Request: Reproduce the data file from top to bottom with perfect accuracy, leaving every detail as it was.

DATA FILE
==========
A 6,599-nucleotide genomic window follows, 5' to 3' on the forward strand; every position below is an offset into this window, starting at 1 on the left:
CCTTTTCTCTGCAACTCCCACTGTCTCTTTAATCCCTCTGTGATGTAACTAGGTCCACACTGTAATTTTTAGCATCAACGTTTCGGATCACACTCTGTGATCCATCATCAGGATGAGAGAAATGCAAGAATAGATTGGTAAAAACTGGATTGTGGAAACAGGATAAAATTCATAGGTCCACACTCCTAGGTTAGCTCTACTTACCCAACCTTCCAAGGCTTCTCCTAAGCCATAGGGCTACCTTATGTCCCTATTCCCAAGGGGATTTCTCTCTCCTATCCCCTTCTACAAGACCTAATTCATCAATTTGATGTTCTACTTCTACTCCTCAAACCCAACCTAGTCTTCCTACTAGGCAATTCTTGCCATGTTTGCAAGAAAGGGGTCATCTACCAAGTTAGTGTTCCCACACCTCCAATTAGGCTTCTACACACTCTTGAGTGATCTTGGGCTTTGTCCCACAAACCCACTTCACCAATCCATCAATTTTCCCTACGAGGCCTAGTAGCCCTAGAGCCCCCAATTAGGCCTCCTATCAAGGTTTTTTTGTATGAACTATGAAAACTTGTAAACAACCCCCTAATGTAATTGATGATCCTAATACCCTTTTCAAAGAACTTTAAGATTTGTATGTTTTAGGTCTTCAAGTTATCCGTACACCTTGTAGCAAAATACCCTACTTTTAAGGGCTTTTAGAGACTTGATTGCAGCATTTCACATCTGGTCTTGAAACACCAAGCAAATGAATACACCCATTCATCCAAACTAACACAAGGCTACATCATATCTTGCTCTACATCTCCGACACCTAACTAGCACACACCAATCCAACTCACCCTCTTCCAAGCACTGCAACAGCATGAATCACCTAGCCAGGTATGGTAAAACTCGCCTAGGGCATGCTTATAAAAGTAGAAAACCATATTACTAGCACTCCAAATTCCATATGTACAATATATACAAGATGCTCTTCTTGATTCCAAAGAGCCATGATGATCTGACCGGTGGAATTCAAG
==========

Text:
A 6,599-nucleotide genomic window follows, 5' to 3' on the forward strand; every position below is an offset into this window, starting at 1 on the left:
CCTTTTCTCTGCAACTCCCACTGTCTCTTTAATCCCTCTGTGATGTAACTAGGTCCACACTGTAATTTTTAGCATCAACGTTTCGGATCACACTCTGTGATCCATCATCAGGATGAGAGAAATGCAAGAATAGATTGGTAAAAACTGGATTGTGGAAACAGGATAAAATTCATAGGTCCACACTCCTAGGTTAGCTCTACTTACCCAACCTTCCAAGGCTTCTCCTAAGCCATAGGGCTACCTTATGTCCCTATTCCCAAGGGGATTTCTCTCTCCTATCCCCTTCTACAAGACCTAATTCATCAATTTGATGTTCTACTTCTACTCCTCAAACCCAACCTAGTCTTCCTACTAGGCAATTCTTGCCATGTTTGCAAGAAAGGGGTCATCTACCAAGTTAGTGTTCCCACACCTCCAATTAGGCTTCTACACACTCTTGAGTGATCTTGGGCTTTGTCCCACAAACCCACTTCACCAATCCATCAATTTTCCCTACGAGGCCTAGTAGCCCTAGAGCCCCCAATTAGGCCTCCTATCAAGGTTTTTTTGTATGAACTATGAAAACTTGTAAACAACCCCCTAATGTAATTGATGATCCTAATACCCTTTTCAAAGAACTTTAAGATTTGTATGTTTTAGGTCTTCAAGTTATCCGTACACCTTGTAGCAAAATACCCTACTTTTAAGGGCTTTTAGAGACTTGATTGCAGCATTTCACATCTGGTCTTGAAACACCAAGCAAATGAATACACCCATTCATCCAAACTAACACAAGGCTACATCATATCTTGCTCTACATCTCCGACACCTAACTAGCACACACCAATCCAACTCACCCTCTTCCAAGCACTGCAACAGCATGAATCACCTAGCCAGGTATGGTAAAACTCGCCTAGGGCATGCTTATAAAAGTAGAAAACCATATTACTAGCACTCCAAATTCCATATGTACAATATATACAAGATGCTCTTCTTGATTCCAAAGAGCCATGATGATCTGACCGGTGGAATTCAAG